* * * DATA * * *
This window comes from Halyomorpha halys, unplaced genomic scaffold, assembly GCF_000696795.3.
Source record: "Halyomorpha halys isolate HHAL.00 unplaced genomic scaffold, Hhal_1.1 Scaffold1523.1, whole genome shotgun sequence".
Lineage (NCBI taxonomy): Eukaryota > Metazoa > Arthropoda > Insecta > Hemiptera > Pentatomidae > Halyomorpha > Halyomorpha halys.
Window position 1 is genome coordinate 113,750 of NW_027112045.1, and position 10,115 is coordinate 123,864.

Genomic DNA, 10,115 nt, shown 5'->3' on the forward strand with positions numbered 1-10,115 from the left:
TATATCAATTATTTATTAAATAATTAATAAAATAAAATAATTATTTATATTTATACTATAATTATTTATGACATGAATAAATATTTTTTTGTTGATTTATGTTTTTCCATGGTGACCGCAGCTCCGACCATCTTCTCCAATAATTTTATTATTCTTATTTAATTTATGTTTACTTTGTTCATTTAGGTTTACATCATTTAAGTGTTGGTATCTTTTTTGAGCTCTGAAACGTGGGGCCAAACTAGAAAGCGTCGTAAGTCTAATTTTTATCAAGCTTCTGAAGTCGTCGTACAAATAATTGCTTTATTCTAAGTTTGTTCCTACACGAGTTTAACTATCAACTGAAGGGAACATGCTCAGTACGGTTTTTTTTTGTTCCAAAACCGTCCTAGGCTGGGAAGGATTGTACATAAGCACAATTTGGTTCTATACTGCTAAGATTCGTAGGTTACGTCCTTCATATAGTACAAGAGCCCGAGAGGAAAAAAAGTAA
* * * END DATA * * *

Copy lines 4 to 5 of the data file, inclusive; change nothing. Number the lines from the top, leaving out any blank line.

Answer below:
Window position 1 is genome coordinate 113,750 of NW_027112045.1, and position 10,115 is coordinate 123,864.

Genomic DNA, 10,115 nt, shown 5'->3' on the forward strand with positions numbered 1-10,115 from the left: